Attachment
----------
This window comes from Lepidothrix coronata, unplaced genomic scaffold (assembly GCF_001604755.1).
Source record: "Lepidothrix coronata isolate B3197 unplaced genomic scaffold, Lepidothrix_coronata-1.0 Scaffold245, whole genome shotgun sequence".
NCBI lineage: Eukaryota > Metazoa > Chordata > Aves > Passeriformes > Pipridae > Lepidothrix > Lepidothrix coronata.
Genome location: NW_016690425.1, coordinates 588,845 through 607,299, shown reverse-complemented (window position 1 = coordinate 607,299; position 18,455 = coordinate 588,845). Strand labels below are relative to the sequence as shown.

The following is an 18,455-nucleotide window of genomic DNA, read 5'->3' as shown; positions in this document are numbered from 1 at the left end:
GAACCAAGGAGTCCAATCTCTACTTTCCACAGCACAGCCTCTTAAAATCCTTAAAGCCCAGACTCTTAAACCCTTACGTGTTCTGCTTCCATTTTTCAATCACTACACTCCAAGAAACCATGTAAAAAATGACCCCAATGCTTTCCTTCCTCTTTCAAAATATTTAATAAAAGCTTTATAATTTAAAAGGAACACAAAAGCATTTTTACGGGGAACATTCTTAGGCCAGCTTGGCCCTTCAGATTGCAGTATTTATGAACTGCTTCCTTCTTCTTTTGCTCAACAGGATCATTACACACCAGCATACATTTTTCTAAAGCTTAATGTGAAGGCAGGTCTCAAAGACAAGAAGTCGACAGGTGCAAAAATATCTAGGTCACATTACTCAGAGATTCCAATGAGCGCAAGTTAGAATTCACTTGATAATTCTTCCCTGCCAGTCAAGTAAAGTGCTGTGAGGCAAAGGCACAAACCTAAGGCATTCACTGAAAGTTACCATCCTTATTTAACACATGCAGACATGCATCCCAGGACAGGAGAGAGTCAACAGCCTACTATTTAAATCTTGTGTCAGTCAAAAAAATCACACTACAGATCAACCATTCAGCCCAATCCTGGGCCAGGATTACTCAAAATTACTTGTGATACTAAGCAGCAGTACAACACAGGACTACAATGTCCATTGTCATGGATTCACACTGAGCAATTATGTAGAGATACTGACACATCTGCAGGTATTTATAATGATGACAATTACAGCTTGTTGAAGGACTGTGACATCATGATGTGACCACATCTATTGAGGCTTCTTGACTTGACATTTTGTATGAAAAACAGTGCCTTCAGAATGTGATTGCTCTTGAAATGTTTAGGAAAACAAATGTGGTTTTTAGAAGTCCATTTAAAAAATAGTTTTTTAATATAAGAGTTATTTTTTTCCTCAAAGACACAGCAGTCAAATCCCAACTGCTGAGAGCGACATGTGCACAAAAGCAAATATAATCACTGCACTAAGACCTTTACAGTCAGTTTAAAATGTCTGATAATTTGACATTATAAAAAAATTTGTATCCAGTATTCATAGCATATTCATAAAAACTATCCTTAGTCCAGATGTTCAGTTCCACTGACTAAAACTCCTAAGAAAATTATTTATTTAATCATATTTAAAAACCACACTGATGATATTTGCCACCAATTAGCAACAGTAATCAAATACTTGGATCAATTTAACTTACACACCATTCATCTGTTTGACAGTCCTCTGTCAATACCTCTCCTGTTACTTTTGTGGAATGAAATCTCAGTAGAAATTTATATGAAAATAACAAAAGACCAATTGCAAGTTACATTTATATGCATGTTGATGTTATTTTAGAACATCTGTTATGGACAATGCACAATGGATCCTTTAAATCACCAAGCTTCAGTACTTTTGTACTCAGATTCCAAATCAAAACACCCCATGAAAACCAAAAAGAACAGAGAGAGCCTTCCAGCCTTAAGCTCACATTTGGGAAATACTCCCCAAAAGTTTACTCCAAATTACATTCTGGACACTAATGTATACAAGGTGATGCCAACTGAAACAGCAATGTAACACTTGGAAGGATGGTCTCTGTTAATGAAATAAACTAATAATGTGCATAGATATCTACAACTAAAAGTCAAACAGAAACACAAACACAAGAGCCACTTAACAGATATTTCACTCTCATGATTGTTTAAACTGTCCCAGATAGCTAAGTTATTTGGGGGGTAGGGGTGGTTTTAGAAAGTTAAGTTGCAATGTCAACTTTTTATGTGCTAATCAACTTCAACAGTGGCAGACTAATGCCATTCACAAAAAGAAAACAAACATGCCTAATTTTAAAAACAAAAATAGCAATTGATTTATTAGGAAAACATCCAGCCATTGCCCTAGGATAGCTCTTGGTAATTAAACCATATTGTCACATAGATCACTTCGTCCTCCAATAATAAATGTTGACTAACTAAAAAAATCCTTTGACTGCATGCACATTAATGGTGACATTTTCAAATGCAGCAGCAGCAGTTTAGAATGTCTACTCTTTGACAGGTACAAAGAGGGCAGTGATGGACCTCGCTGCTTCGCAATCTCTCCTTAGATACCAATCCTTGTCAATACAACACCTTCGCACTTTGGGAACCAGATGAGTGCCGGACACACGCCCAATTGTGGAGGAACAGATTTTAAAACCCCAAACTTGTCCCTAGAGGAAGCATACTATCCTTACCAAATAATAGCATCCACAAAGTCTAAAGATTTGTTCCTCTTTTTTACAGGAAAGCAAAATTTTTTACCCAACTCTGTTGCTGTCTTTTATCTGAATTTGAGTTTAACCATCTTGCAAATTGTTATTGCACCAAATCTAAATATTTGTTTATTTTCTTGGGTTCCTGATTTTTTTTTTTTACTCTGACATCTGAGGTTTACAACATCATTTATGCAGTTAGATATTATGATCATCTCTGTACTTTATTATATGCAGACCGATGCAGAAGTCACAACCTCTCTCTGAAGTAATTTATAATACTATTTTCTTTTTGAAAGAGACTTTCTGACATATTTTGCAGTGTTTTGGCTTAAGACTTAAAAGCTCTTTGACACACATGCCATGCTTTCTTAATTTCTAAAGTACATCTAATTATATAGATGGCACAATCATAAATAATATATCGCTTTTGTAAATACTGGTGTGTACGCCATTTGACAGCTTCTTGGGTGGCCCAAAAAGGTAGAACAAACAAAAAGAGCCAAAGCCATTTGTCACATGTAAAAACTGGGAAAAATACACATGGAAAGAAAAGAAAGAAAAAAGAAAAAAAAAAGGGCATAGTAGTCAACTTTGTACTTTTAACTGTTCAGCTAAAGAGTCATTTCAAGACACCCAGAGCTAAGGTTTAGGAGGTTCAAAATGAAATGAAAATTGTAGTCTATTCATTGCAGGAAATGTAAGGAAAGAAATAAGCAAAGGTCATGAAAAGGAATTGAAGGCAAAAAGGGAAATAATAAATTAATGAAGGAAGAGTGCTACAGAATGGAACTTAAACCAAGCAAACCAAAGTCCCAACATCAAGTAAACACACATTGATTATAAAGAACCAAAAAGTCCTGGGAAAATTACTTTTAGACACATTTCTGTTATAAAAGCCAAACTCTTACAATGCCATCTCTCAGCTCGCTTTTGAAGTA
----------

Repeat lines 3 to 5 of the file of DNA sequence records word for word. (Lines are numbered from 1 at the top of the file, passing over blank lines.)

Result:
NCBI lineage: Eukaryota > Metazoa > Chordata > Aves > Passeriformes > Pipridae > Lepidothrix > Lepidothrix coronata.
Genome location: NW_016690425.1, coordinates 588,845 through 607,299, shown reverse-complemented (window position 1 = coordinate 607,299; position 18,455 = coordinate 588,845). Strand labels below are relative to the sequence as shown.

The following is an 18,455-nucleotide window of genomic DNA, read 5'->3' as shown; positions in this document are numbered from 1 at the left end: